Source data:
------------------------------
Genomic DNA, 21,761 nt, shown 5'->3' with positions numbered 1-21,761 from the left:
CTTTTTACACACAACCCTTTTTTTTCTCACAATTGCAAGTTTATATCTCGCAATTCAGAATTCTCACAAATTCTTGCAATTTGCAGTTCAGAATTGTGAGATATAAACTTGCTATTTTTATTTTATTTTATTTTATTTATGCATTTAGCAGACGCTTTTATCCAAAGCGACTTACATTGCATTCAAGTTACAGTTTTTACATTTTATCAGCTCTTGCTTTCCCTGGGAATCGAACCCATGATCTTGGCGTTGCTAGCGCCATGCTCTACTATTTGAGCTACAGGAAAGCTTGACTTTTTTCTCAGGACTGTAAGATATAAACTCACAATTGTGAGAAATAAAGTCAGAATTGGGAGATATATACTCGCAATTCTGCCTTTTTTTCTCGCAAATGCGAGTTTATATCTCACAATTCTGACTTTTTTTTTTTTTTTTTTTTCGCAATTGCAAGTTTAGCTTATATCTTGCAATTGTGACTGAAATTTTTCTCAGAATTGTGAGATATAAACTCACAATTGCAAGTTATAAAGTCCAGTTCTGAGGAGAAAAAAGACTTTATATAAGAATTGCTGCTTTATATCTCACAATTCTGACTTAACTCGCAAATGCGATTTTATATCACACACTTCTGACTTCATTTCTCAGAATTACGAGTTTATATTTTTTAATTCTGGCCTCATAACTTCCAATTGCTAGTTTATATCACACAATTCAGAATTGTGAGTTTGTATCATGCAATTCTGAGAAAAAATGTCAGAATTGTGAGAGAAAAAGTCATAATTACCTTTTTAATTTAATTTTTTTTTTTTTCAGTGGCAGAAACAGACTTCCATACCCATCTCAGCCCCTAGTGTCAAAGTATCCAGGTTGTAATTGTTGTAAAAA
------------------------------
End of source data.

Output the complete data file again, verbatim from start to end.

Genomic DNA, 21,761 nt, shown 5'->3' with positions numbered 1-21,761 from the left:
CTTTTTACACACAACCCTTTTTTTTCTCACAATTGCAAGTTTATATCTCGCAATTCAGAATTCTCACAAATTCTTGCAATTTGCAGTTCAGAATTGTGAGATATAAACTTGCTATTTTTATTTTATTTTATTTTATTTATGCATTTAGCAGACGCTTTTATCCAAAGCGACTTACATTGCATTCAAGTTACAGTTTTTACATTTTATCAGCTCTTGCTTTCCCTGGGAATCGAACCCATGATCTTGGCGTTGCTAGCGCCATGCTCTACTATTTGAGCTACAGGAAAGCTTGACTTTTTTCTCAGGACTGTAAGATATAAACTCACAATTGTGAGAAATAAAGTCAGAATTGGGAGATATATACTCGCAATTCTGCCTTTTTTTCTCGCAAATGCGAGTTTATATCTCACAATTCTGACTTTTTTTTTTTTTTTTTTTTCGCAATTGCAAGTTTAGCTTATATCTTGCAATTGTGACTGAAATTTTTCTCAGAATTGTGAGATATAAACTCACAATTGCAAGTTATAAAGTCCAGTTCTGAGGAGAAAAAAGACTTTATATAAGAATTGCTGCTTTATATCTCACAATTCTGACTTAACTCGCAAATGCGATTTTATATCACACACTTCTGACTTCATTTCTCAGAATTACGAGTTTATATTTTTTAATTCTGGCCTCATAACTTCCAATTGCTAGTTTATATCACACAATTCAGAATTGTGAGTTTGTATCATGCAATTCTGAGAAAAAATGTCAGAATTGTGAGAGAAAAAGTCATAATTACCTTTTTAATTTAATTTTTTTTTTTTTCAGTGGCAGAAACAGACTTCCATACCCATCTCAGCCCCTAGTGTCAAAGTATCCAGGTTGTAATTGTTGTAAAAA